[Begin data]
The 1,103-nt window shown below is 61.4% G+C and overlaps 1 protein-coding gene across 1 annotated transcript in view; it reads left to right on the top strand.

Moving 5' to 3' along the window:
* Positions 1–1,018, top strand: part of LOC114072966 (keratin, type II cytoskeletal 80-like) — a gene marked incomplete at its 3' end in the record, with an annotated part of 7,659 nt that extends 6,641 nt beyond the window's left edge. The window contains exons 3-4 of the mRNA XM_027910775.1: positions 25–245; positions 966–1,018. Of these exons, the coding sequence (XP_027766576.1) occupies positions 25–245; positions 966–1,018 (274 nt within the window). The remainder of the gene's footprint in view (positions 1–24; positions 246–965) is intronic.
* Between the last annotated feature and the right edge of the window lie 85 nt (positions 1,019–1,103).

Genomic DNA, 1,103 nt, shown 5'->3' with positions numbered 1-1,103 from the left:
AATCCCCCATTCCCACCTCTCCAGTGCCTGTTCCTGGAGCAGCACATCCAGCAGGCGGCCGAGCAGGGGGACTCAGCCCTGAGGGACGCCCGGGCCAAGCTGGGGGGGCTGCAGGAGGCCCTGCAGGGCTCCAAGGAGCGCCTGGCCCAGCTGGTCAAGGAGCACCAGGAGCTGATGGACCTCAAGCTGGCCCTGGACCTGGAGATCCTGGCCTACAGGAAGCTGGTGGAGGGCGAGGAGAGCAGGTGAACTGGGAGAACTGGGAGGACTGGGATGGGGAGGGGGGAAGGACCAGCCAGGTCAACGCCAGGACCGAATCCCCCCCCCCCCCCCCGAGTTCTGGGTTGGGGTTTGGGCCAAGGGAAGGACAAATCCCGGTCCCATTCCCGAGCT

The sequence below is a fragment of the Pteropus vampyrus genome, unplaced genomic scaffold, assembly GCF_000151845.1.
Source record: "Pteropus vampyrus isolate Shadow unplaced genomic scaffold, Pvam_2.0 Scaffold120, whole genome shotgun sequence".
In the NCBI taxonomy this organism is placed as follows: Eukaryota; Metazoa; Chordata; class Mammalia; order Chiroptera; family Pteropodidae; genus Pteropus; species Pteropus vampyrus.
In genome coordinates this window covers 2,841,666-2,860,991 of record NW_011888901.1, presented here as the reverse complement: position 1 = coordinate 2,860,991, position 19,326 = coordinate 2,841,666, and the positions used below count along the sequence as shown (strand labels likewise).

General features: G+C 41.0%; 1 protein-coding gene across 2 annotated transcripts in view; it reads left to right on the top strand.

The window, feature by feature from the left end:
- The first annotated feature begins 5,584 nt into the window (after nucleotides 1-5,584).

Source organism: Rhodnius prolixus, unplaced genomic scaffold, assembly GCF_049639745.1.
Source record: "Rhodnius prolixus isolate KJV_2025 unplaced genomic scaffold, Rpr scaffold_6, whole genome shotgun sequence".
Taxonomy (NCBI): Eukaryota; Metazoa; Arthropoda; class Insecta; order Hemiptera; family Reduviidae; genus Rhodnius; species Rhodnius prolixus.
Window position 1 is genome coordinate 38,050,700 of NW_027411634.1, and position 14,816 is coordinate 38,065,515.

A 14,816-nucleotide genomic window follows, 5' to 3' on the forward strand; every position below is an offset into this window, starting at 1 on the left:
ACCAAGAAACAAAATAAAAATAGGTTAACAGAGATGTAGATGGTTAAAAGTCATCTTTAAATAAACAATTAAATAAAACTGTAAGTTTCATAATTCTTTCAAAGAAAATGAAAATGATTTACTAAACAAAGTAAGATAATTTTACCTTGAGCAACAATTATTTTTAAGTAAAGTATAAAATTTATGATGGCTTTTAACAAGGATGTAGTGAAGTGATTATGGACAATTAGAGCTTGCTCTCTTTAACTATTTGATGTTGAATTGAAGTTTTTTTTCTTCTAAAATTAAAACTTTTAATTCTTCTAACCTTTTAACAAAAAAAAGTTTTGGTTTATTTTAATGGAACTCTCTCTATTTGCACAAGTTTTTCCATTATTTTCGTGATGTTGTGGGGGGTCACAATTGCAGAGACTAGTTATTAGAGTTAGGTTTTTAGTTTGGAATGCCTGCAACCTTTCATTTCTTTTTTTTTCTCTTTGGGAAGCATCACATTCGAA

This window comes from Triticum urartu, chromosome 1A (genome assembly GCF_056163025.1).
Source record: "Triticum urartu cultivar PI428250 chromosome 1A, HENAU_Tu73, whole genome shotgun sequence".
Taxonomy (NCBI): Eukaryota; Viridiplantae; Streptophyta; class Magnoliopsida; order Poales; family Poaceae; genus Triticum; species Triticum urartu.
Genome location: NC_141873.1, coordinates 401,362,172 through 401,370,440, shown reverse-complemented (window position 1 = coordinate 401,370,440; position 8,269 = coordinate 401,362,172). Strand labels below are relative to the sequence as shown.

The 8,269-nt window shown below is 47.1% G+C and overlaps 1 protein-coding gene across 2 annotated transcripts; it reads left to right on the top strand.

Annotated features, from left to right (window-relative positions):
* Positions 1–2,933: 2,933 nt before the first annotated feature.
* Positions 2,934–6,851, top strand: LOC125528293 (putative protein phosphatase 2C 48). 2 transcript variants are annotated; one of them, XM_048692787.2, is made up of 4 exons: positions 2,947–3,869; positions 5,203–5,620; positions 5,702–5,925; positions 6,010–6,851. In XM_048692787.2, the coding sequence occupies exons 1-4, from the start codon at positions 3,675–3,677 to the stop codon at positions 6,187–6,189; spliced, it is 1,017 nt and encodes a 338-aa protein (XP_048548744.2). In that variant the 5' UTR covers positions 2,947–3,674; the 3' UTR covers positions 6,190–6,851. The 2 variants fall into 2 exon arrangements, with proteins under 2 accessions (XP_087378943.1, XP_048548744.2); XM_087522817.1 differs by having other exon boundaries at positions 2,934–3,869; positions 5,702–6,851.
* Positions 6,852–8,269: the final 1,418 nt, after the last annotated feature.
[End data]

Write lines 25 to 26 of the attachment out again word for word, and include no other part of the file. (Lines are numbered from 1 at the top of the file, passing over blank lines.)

Annotated features, from left to right (window-relative positions):
* Positions 1–2,933: 2,933 nt before the first annotated feature.